Real Estate Marketing: Great Photos Aren’t Enough, Nor Are They Required.

“All consumers really care about are great photos of the home.”

This is a statement that agents, brokers, and professional photographers consistently offer as an argument against doing more in the marketing of a listing. Standing alone, it’s hard to quarrel with the statement. Consumers do REALLY want great photos and studies have consistently indicated that homes with quality professional photos sell faster and at a higher price than homes without them. But this argument carries the more than subtle undertone that great photos are “enough,” and as always, there is the tendency to equate correlation with causation.

It’s also usually buttressed with, “the house is going to sell whether I do (fill in the blank with anything more than great photos) or not.” This line of reasoning is also hard to dispute. A house with great photos that’s priced right is going to sell, whether it has a video, a 3D tour, a floor plan or any other “extra.” But here’s the thing, a home is also going to sell even with average photos, or even bad photos, provided price and condition match the consumer expectation.

“In my Association, the Greater Rochester Association of REALTORS®, of houses priced at or above the median home price, 204 sold in the last year with 0 pictures and 826 sold with just a single photo. In fact, more homes had 1 or fewer photos than had a 3D tour attached. Only 249 had a 3D tour attached. These are not investment properties, folks.”

Steve Bintz, active REALTOR® & immoviewer Director of Sales

There are entire sites and Facebook groups dedicated to bad real estate photos. And while I’d certainly maintain that the general quality of real estate listing photos has improved over the last decade, truly bad photos still exist in surprising numbers and even those homes will sell. Today it took me less than 30 seconds to find an example in a search of homes in Santa Clarita, CA. The home below is listed for $380,000 and every single one of the 12 featured photos is bad.

I have a suggestion. If you’re searching for the least amount of effort and cost you can put into marketing your listings, since the home is going to sell anyway, then ask your client to take the iPhone out of their pocket, and go snap a few photos of their house for you. They can simply send them to you and you can move on with your day. If you ask nicely, perhaps they could take care of the open houses for you as well.

Yes, that is pure sarcasm. My apologies. But if you carry this argument to its ridiculous extreme, you end up here — a home priced right will eventually sell, even without an agent involved. Some variation on this argument is part of what is channeling insane amounts of venture capital money into the real estate space. It’s a slippery slope.

The Pro Pushback To 3D

Professional real estate photographers have been consciously and unconsciously complicit in slowing the adoption of 3D tours, and not for nefarious reasons or because they’re trying to thwart the advance of media innovation. Professional photographers are merely trying to make good business decisions. They want to fulfill the desires of their clients and meet the quality standards they’ve set for their work product at the same time.

The expense of a Matterport camera, while considerable, is not the reason for their pushback. Their existing pro camera equipment often costs more. Pros are used to that kind of equipment expense. No, their hesitation is a result of the ongoing costs that come as a result of the extra time required to shoot the home and the impact of different camera workflows. These are real considerations and the increased fees required to cover this extra time is not a price most real estate agents are willing to pay in addition to the quality photography. This presents a conundrum that often results in pushback.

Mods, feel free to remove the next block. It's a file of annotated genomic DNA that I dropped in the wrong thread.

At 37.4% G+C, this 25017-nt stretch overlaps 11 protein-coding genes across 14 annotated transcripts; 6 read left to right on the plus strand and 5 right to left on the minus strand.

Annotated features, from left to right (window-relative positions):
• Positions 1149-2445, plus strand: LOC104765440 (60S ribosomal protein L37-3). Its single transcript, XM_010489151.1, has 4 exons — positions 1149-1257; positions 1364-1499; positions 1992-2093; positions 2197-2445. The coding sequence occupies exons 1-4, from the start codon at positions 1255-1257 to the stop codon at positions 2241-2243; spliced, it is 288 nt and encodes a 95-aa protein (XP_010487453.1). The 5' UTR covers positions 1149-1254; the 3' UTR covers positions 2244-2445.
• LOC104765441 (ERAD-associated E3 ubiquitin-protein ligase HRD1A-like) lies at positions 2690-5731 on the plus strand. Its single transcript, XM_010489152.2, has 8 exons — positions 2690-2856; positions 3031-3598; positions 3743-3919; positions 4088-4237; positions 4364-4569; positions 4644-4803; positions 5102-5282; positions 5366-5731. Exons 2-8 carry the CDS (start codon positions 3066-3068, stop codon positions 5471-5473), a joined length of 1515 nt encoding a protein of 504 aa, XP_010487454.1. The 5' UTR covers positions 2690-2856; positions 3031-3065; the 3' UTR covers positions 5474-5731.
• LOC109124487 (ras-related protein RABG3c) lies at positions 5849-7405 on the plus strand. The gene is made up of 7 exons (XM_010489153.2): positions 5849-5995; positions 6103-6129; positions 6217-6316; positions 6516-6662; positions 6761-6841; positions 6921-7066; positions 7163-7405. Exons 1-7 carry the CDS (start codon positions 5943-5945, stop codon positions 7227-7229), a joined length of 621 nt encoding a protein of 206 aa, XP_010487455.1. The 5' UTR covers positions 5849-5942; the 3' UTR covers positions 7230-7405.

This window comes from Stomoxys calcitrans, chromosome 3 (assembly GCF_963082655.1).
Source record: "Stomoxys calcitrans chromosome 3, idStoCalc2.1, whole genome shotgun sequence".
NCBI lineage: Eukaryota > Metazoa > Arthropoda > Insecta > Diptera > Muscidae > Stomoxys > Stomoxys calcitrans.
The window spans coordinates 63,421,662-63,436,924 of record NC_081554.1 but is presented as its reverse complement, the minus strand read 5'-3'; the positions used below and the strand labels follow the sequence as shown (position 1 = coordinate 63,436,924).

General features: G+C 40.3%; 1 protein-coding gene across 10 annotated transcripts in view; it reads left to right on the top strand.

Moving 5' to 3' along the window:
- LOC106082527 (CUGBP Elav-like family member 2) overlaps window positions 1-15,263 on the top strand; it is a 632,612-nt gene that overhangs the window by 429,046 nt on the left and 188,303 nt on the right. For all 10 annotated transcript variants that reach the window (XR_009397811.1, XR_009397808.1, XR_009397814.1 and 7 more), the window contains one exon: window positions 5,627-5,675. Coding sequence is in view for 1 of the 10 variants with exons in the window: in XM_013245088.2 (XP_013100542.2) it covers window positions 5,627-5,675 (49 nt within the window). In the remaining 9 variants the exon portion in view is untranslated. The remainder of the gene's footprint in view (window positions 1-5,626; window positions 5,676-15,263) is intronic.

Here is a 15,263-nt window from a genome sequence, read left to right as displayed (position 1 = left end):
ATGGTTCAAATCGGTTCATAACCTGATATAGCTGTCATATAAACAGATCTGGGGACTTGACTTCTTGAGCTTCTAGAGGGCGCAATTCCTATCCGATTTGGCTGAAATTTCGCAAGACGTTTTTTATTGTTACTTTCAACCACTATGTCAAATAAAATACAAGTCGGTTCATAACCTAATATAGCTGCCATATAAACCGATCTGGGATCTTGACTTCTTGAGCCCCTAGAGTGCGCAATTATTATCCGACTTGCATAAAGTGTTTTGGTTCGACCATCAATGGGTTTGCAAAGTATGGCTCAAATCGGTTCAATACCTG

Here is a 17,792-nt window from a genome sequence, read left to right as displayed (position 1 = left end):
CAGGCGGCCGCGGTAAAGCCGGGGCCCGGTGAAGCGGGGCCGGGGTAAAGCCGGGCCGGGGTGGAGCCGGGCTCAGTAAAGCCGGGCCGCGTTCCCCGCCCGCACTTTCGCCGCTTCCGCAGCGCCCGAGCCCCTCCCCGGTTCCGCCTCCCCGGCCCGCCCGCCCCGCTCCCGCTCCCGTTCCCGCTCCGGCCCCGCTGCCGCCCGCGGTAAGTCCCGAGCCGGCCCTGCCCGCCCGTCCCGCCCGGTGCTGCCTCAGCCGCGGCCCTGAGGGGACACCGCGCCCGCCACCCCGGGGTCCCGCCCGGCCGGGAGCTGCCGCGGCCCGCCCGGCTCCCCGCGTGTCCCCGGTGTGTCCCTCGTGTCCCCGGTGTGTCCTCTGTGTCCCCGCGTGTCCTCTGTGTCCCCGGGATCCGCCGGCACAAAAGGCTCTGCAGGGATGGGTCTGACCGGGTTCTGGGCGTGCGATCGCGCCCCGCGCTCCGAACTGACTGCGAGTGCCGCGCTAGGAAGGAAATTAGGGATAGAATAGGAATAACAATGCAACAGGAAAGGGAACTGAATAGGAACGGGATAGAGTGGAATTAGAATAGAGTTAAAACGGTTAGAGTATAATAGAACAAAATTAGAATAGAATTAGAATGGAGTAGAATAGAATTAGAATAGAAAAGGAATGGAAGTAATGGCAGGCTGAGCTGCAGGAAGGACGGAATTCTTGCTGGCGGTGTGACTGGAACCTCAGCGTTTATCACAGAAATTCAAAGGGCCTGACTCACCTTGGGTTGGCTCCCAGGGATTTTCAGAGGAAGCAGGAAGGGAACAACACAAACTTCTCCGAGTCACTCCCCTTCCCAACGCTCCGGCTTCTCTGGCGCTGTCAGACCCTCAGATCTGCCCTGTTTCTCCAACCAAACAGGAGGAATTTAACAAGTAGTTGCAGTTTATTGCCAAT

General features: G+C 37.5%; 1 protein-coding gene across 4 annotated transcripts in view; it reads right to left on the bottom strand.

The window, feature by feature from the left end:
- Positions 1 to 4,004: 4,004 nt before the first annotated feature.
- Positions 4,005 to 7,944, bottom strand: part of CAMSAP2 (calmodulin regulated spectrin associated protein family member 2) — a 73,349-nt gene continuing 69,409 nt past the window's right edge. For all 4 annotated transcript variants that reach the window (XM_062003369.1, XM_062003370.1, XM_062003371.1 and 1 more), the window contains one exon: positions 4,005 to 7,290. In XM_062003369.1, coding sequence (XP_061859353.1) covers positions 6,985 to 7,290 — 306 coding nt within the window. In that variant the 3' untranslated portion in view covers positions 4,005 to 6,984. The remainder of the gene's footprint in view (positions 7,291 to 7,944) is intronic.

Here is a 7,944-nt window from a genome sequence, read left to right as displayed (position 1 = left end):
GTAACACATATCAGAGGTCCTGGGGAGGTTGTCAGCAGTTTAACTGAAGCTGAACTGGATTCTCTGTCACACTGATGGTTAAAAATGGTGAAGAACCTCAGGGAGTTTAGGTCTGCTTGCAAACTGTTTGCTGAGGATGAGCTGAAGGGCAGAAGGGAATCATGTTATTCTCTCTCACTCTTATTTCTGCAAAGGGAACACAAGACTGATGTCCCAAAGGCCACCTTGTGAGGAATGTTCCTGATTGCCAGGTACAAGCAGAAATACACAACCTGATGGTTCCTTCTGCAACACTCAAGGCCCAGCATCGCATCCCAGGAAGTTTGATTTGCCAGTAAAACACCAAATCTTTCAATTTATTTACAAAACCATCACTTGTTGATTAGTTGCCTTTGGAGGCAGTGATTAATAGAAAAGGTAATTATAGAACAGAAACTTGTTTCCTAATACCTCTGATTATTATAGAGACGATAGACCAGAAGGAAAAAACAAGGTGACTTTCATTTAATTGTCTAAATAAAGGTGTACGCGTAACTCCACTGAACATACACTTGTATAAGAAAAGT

What Do Professional Photographers Really Want?

What professional photographers tell us they desire is an option to use their existing equipment to achieve the quality results their clients hire them for and not dramatically increase the time they spend at the home. This makes sense. As I’ve said, pros have typically invested a significant amount of money into their camera equipment and photo processing workflows.

We have a solution. It’s a simple one… don’t force photographers to use different equipment, give them full control over image quality and photo processing workflow, and make sure the result gives the consumer the immersive experience they really want as part of their home search.

A Quality Example

One professional photography company, TruPlace, is tapping into the fact that immoviewer is truly camera agnostic. They love that all of the features of the immoviewer platform work with any standard 360° image. As a result, TruPlace is using their existing DSLR technology to shoot some of the most beautiful 360° images we’ve ever seen. Here’s a sample tour. We think their results speak volumes.

“By adding TruFusion 3D Tours, powered by immoviewer, to our suite of products we are meeting the needs for our clients looking for a 3D immersive experience with stunning high quality images.”

Suzi Cusack, Vice President at TruPlace

Is a quality immersive 3D tour necessary to sell a home? No. But when my wife sends me a link to a listing she’s found, I’m really, really happy when I find great photos, an immersive tour, and a floor plan to help me understand the layout of the home. I’m rarely happily surprised. When I receive one that does, and far less than 3% of all listings have those extras, they really stand out.

Here’s a better suggestion without the sarcasm – stand out, don’t blend in.

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